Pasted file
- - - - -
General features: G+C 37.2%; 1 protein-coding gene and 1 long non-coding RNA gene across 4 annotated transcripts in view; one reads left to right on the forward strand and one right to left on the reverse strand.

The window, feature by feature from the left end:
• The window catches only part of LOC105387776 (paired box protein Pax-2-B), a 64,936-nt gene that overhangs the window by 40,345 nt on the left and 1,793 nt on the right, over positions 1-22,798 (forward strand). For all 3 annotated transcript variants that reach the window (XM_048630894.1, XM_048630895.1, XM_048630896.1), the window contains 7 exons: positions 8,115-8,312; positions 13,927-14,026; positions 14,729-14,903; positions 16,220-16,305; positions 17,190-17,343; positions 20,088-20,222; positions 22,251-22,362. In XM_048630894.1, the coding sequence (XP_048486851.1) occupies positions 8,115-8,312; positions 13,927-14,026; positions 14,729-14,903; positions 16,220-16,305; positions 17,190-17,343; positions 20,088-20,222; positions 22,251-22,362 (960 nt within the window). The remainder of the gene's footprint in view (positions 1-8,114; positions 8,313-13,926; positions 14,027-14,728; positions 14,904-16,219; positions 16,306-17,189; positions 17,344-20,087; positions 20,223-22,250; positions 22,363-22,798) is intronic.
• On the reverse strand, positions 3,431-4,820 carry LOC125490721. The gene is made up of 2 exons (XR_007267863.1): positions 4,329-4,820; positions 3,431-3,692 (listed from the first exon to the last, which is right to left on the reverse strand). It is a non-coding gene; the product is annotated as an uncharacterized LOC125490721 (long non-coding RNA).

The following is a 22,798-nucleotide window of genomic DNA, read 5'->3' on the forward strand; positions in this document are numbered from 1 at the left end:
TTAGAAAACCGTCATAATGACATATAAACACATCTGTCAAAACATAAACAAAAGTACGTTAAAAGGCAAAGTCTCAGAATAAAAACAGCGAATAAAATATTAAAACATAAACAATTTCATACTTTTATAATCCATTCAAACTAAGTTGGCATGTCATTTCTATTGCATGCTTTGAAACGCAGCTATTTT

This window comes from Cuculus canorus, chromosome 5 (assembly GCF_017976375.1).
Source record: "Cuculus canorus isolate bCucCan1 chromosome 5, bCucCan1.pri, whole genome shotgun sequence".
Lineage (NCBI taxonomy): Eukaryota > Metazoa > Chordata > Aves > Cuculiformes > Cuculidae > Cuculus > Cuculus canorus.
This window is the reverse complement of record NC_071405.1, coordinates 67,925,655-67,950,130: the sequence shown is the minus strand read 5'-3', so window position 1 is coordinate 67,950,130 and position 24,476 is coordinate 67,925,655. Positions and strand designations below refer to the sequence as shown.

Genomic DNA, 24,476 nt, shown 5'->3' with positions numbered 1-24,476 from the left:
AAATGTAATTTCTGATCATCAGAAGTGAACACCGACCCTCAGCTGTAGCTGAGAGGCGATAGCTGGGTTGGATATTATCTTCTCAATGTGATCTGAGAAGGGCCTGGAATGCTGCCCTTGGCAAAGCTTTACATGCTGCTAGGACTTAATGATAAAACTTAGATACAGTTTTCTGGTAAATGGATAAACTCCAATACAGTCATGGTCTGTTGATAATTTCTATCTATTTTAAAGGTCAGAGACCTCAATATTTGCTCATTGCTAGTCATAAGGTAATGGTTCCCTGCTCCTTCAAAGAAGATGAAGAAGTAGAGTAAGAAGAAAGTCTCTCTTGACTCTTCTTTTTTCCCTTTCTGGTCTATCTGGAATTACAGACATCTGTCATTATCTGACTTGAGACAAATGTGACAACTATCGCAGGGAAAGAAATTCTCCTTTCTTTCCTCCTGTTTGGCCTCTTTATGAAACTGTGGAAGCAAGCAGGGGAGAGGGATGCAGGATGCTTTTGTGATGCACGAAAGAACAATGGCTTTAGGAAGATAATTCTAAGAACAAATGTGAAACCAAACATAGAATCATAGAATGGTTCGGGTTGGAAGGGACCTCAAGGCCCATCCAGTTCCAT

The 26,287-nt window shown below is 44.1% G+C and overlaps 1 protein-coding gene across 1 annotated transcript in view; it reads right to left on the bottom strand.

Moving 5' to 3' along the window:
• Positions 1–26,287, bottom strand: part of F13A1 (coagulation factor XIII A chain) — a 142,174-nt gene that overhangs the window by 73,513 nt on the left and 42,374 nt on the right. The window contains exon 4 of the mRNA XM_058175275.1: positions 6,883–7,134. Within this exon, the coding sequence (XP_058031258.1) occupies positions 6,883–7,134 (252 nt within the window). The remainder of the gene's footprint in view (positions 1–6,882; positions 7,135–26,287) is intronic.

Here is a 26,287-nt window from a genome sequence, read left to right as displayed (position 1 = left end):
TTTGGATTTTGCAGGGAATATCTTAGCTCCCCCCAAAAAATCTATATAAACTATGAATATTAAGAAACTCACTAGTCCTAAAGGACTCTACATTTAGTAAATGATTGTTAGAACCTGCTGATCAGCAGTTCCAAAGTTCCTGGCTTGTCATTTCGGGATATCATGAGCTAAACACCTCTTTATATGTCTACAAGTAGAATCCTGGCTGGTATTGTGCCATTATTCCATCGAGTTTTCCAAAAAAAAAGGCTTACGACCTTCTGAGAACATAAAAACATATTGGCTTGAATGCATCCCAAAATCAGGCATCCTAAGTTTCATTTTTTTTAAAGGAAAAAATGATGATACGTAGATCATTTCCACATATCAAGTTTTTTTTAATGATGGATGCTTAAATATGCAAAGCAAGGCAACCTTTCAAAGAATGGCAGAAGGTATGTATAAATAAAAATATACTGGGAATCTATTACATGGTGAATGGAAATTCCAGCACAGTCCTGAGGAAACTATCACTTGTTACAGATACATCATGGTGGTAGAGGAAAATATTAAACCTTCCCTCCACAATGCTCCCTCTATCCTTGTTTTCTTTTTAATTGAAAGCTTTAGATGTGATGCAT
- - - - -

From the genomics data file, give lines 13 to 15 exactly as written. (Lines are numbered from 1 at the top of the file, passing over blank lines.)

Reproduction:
The 26,287-nt window shown below is 44.1% G+C and overlaps 1 protein-coding gene across 1 annotated transcript in view; it reads right to left on the bottom strand.

Moving 5' to 3' along the window:
• Positions 1–26,287, bottom strand: part of F13A1 (coagulation factor XIII A chain) — a 142,174-nt gene that overhangs the window by 73,513 nt on the left and 42,374 nt on the right. The window contains exon 4 of the mRNA XM_058175275.1: positions 6,883–7,134. Within this exon, the coding sequence (XP_058031258.1) occupies positions 6,883–7,134 (252 nt within the window). The remainder of the gene's footprint in view (positions 1–6,882; positions 7,135–26,287) is intronic.